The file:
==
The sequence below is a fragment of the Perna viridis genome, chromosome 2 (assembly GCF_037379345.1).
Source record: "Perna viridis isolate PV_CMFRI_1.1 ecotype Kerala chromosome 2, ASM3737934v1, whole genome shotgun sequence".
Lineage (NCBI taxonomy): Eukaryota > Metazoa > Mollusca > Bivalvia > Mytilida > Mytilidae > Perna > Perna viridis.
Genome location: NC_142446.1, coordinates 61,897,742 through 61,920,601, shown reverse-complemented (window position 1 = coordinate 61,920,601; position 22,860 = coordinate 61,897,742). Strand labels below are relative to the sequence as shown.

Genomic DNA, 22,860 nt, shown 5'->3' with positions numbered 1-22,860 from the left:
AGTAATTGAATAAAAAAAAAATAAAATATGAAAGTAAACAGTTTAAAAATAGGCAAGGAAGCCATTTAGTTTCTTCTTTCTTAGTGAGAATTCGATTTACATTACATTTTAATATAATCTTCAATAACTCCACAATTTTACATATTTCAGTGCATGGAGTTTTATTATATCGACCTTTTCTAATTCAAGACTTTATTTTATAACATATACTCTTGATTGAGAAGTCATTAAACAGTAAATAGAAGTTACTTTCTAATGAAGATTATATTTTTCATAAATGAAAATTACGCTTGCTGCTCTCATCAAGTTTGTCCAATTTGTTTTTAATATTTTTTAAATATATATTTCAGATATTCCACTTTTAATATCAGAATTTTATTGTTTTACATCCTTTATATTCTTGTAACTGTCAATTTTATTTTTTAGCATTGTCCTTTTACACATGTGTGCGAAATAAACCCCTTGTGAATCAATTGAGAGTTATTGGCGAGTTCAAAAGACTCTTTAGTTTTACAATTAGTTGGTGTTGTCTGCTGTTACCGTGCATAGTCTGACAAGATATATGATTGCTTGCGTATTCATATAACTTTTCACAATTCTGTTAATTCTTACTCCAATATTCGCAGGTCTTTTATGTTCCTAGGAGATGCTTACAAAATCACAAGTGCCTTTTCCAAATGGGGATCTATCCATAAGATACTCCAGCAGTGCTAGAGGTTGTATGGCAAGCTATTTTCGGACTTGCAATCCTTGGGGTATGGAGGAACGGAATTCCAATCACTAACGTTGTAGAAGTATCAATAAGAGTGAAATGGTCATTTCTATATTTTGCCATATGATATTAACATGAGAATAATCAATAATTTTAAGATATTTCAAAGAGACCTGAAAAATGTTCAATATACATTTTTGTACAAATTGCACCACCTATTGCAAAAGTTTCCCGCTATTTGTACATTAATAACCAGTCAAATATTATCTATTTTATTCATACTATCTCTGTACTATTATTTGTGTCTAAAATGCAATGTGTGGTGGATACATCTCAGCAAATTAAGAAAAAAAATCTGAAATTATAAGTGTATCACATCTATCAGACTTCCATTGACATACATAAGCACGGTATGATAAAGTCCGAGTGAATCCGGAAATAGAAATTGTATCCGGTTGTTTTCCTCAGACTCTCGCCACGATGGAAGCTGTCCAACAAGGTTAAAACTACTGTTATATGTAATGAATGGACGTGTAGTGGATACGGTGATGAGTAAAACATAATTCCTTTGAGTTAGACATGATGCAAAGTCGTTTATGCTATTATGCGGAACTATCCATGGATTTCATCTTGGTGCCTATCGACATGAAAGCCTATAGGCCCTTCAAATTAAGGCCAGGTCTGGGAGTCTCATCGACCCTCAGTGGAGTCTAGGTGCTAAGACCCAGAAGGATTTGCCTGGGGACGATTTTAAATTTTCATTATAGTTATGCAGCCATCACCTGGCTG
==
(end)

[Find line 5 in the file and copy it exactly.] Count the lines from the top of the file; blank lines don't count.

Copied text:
Genomic DNA, 22,860 nt, shown 5'->3' with positions numbered 1-22,860 from the left: